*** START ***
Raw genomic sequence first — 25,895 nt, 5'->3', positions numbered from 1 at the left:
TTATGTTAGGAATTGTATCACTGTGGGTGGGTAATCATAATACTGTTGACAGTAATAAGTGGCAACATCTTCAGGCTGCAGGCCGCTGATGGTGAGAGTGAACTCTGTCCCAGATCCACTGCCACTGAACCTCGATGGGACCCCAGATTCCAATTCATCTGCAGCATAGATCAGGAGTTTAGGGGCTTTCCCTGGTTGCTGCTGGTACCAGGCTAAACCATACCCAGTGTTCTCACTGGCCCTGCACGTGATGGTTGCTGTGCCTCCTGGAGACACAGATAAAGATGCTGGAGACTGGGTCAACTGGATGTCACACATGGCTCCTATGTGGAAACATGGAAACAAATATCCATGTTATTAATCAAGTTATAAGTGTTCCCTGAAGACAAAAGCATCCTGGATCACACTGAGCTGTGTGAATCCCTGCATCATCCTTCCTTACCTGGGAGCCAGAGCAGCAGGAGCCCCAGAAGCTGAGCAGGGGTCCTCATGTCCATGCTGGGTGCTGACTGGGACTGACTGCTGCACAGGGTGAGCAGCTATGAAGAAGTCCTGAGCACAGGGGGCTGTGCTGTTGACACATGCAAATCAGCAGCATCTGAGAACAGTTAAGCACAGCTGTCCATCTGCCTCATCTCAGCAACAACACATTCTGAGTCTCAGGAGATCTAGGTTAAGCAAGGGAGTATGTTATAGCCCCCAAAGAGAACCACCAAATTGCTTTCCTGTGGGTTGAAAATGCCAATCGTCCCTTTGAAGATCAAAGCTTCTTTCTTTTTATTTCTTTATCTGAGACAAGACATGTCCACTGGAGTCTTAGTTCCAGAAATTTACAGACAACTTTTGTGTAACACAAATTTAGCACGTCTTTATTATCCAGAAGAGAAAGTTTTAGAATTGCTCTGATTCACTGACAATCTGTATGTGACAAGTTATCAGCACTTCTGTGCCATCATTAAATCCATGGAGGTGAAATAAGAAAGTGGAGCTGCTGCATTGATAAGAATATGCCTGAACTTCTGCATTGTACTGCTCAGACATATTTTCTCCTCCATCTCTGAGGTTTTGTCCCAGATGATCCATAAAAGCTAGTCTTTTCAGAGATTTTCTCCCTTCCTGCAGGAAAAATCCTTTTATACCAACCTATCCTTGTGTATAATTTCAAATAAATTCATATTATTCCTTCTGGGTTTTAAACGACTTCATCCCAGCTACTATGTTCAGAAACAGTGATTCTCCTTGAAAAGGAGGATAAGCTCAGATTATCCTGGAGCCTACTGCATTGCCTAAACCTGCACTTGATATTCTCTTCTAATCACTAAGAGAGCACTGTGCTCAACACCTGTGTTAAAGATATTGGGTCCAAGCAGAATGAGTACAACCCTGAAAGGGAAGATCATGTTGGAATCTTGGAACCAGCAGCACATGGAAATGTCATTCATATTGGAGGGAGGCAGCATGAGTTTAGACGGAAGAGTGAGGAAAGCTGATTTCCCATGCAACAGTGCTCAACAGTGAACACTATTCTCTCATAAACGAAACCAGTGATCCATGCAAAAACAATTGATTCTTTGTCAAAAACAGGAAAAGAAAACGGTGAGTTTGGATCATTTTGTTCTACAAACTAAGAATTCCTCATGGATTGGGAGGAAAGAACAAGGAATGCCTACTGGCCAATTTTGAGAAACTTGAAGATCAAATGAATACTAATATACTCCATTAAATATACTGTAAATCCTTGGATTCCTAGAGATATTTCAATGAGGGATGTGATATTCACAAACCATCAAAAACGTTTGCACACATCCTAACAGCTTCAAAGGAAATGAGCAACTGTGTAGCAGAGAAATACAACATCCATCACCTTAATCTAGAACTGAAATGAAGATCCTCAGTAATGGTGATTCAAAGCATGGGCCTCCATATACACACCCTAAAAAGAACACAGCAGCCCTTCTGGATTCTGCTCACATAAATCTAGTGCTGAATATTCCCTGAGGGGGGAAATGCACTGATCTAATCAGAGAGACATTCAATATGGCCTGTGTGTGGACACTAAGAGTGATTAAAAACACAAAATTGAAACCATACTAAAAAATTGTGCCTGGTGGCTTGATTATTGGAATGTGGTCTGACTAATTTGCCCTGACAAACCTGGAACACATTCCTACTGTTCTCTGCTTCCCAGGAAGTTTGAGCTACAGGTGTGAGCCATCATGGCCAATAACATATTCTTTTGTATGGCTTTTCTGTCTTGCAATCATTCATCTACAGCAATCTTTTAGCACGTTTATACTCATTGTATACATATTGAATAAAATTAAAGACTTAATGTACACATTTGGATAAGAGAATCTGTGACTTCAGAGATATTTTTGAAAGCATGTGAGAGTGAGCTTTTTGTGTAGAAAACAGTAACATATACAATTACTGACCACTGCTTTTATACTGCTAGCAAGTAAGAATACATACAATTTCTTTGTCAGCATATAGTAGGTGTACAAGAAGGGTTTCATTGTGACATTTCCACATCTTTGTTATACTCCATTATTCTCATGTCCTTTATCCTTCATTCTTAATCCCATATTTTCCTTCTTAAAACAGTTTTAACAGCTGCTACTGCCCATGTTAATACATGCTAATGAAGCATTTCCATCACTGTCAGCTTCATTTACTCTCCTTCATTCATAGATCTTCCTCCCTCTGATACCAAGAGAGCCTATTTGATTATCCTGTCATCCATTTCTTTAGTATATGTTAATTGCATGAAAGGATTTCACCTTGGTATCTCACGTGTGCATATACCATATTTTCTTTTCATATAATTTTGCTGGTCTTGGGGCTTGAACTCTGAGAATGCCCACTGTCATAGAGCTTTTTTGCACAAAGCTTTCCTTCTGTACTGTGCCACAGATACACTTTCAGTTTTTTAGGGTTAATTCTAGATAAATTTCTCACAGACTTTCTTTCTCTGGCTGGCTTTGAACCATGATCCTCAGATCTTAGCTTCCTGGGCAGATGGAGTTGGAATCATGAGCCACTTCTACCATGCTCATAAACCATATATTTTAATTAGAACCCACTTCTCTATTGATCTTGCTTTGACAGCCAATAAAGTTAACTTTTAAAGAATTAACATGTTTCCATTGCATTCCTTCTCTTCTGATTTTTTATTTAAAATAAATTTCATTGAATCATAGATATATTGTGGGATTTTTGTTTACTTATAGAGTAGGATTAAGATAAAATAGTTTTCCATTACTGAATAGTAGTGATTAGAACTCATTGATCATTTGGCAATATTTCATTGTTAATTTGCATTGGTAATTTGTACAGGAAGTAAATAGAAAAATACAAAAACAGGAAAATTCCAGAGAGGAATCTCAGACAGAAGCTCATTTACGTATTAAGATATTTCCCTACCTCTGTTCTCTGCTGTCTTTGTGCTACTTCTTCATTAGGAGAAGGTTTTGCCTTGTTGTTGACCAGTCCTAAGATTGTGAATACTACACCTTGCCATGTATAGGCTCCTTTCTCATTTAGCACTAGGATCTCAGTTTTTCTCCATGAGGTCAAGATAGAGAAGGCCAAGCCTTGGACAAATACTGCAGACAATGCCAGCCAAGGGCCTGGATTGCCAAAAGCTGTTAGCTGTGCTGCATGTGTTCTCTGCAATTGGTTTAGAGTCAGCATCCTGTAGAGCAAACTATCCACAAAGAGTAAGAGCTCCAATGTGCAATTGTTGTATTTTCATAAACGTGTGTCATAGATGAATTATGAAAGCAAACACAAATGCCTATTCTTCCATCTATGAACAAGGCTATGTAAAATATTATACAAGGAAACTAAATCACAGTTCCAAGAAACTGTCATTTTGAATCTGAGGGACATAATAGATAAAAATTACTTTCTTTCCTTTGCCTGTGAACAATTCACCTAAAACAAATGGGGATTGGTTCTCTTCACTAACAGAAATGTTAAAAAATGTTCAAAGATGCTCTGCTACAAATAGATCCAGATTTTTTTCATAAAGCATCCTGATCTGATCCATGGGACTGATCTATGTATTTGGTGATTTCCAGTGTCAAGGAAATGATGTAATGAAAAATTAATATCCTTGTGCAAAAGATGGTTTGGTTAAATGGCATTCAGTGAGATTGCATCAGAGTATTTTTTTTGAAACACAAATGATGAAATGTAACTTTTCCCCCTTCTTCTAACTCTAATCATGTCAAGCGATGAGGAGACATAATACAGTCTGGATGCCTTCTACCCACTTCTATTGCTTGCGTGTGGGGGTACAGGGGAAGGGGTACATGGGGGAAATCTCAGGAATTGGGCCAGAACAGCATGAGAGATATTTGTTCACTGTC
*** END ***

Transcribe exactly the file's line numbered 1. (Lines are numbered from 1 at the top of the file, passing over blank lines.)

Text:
Raw genomic sequence first — 25,895 nt, 5'->3', positions numbered from 1 at the left: